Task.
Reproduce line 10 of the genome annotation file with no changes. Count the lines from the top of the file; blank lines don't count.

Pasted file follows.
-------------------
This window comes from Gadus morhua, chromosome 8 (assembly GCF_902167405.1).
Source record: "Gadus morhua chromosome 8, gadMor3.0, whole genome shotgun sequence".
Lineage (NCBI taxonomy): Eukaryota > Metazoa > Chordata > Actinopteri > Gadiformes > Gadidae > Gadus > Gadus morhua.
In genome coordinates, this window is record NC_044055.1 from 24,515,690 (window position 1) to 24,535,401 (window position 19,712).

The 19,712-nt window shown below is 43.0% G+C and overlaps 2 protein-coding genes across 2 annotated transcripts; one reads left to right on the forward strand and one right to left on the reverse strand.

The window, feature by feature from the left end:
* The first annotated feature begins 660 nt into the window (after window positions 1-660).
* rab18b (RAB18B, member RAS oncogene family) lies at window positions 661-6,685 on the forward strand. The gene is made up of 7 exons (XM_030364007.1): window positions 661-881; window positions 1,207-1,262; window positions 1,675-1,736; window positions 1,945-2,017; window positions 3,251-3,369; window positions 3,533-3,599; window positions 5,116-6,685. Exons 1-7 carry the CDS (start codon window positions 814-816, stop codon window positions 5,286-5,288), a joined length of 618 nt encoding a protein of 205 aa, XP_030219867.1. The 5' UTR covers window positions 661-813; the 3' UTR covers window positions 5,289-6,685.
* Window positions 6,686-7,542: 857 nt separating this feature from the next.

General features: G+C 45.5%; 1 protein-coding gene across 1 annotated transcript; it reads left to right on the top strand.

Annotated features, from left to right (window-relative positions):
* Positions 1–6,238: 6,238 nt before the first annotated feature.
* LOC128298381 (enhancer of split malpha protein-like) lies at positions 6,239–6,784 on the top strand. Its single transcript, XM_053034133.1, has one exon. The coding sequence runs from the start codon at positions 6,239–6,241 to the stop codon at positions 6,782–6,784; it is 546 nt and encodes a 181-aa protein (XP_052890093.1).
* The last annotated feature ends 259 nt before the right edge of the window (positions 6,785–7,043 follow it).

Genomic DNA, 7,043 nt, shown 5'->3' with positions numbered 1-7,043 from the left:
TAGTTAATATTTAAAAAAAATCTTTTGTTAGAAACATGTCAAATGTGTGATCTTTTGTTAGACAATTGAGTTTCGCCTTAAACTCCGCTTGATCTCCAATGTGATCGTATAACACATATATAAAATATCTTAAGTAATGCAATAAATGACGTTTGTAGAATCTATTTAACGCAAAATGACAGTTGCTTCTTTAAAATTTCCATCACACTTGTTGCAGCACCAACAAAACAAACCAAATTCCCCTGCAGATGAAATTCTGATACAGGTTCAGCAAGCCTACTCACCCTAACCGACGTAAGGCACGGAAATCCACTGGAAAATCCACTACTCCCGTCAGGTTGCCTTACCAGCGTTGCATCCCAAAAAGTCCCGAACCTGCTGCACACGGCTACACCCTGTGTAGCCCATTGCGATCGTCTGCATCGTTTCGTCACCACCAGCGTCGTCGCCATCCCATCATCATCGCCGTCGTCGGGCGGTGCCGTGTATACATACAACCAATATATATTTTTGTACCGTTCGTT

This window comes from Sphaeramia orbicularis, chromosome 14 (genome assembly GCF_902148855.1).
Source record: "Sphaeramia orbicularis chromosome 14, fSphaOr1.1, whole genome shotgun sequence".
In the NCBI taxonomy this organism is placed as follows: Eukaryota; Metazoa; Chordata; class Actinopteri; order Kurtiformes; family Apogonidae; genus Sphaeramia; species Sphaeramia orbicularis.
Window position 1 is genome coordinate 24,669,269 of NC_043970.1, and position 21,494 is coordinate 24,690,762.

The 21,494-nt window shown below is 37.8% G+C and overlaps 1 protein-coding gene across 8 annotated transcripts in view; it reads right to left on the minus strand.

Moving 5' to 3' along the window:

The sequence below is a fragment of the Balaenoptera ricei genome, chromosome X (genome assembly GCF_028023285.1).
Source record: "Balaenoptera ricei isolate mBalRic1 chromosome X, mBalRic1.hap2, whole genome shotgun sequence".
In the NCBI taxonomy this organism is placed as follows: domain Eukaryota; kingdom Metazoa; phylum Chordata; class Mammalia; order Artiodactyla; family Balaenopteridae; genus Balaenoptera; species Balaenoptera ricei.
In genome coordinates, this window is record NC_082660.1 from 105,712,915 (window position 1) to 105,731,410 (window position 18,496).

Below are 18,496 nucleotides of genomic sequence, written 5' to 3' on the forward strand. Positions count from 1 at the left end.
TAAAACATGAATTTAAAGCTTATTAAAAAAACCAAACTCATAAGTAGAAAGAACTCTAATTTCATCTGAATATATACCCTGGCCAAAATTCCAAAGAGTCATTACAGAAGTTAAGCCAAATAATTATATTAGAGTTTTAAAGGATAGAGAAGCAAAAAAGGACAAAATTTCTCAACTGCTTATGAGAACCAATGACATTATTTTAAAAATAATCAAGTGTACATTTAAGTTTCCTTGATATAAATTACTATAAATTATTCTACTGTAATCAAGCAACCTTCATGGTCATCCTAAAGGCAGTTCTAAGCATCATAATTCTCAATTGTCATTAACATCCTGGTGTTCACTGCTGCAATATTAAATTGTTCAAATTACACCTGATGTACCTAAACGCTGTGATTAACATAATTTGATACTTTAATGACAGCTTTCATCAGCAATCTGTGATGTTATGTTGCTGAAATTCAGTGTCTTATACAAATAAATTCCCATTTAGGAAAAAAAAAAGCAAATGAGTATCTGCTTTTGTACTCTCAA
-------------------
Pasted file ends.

General features: G+C 45.5%; 1 protein-coding gene across 1 annotated transcript; it reads left to right on the top strand.